Not sure I could be a geologist. Rocks are kind of interesting and such, but I am more interested in stuff that has life. Today, Ranger Kathryn’s day off, I am exploring signs of life in the lesser-known corners of Grand County.
By 0645 I am driving down a highway that parallels the Colorado River for 15 miles. I have a brochure on the passenger seat identifying several panels of good rock art along this stretch, and a few minutes later I find myself in a pull-off behind a red truck whose license plate says GLYPHS. Bingo! This kind old gentleman with distinctly Native American features confides in me that this is the day the local Rock Art Preservation Society is photographing all the panels in order to create scale drawings. I begin to scan the walls. They teem with figures, images, animals, and he points out a few more to me that I would easily have missed. I am very glad that this crew is documenting them. Vandalism is rampant when figures are accessible, but the removal of the talus slope for the highway construction works in our favor on this panel. I stand gazing at the walls, about 12 to 20 feet above the highway cut. Deer, bighorns, hands, “burden basket,” spirals… all begin to move forward in my consciousness. What a magnificent place. There is no “dictionary” to translate the images, so we can only guess what they mean.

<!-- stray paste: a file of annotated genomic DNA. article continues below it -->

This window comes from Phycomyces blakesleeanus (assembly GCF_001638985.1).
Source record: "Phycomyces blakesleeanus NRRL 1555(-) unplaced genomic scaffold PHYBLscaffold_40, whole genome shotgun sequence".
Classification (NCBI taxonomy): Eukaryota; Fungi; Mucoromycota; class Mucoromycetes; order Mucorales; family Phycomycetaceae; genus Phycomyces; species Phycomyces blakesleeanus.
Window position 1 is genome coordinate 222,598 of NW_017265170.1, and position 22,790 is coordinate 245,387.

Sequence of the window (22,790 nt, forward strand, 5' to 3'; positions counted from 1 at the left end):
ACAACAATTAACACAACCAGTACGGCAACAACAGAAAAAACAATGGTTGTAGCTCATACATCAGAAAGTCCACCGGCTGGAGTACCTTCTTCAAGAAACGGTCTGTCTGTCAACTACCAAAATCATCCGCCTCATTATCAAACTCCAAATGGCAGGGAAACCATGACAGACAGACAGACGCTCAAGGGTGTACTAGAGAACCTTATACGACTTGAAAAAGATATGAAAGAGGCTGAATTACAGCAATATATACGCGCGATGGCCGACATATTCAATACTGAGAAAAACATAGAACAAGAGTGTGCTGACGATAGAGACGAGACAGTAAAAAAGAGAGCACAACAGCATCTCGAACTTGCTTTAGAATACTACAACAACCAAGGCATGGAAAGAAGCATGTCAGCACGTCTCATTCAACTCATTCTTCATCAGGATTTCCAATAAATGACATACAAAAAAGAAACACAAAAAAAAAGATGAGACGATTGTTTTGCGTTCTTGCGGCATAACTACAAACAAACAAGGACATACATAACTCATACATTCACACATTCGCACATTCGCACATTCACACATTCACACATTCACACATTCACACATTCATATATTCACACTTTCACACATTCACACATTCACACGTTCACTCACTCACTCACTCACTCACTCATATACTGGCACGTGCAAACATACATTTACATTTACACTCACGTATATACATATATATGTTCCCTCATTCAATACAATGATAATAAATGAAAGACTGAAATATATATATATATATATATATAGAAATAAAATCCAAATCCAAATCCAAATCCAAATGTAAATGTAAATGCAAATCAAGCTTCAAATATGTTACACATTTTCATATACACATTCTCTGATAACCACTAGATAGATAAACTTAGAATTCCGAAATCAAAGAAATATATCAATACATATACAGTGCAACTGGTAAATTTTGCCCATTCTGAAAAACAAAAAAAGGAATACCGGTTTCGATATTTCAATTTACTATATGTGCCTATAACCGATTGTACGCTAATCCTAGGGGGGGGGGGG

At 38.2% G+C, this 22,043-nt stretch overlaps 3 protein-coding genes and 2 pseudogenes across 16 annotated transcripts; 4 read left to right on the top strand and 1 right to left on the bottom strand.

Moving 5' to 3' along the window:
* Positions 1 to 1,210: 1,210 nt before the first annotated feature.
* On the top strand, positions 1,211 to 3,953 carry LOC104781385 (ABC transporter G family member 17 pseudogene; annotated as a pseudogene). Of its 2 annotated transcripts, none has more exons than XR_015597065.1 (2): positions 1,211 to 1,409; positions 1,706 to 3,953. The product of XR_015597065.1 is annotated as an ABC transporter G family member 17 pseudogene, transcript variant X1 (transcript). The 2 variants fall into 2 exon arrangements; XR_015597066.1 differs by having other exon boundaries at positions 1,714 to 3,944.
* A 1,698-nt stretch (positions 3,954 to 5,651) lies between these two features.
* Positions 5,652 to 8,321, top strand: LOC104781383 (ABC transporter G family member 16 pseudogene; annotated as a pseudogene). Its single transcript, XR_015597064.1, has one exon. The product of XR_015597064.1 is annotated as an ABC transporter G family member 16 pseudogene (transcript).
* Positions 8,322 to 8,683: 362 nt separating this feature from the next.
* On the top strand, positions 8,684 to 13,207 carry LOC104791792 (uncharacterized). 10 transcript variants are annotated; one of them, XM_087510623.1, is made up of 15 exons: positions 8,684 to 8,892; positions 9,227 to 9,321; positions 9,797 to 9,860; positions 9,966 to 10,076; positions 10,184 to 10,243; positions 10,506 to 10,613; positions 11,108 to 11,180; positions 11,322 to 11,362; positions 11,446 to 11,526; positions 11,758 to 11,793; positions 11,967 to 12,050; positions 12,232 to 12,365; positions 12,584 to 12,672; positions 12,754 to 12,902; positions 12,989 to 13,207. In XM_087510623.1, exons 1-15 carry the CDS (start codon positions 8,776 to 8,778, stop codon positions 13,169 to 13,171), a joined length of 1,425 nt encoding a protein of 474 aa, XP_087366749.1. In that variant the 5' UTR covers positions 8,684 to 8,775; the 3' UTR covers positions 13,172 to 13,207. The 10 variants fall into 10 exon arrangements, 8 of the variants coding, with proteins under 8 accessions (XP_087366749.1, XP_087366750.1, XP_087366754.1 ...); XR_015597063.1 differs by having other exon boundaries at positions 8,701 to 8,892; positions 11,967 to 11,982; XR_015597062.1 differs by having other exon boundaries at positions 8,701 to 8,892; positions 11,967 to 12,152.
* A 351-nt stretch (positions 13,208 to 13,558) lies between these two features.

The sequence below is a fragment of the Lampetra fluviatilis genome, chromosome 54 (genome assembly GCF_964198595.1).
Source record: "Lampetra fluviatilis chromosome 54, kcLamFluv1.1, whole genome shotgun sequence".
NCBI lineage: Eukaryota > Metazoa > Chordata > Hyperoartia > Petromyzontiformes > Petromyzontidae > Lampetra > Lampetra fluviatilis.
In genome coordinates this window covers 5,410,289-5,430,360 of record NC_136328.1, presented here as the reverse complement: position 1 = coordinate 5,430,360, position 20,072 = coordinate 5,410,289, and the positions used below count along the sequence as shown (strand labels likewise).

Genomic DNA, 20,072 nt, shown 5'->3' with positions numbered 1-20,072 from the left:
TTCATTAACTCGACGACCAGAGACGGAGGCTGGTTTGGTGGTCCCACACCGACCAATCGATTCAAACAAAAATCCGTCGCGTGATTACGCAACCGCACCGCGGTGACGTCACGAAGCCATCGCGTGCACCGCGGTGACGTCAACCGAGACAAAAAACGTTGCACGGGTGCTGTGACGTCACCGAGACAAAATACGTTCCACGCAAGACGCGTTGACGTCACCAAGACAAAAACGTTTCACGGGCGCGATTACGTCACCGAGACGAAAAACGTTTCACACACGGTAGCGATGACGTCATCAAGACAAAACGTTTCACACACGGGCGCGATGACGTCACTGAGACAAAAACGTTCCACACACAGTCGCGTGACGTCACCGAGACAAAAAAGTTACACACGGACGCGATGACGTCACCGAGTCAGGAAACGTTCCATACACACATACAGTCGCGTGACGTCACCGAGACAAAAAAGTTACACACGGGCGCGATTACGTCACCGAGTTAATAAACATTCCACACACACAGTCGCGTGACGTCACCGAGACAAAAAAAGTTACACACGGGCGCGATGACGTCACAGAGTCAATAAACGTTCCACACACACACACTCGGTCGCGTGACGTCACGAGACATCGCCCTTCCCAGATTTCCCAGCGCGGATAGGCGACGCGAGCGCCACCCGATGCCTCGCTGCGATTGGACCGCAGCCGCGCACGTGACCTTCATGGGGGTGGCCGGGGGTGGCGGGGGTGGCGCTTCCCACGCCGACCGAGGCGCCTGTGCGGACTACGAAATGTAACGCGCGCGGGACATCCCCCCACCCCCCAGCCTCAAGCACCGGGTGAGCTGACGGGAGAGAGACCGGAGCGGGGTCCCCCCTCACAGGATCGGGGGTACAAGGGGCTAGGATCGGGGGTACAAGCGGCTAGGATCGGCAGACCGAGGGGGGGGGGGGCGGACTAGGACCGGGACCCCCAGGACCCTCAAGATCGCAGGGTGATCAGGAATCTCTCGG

These are all petroglyphs, meaning the paper-thin layer of “desert varnish” (manganese oxide, iron oxide) is pecked off with a rock to create the art.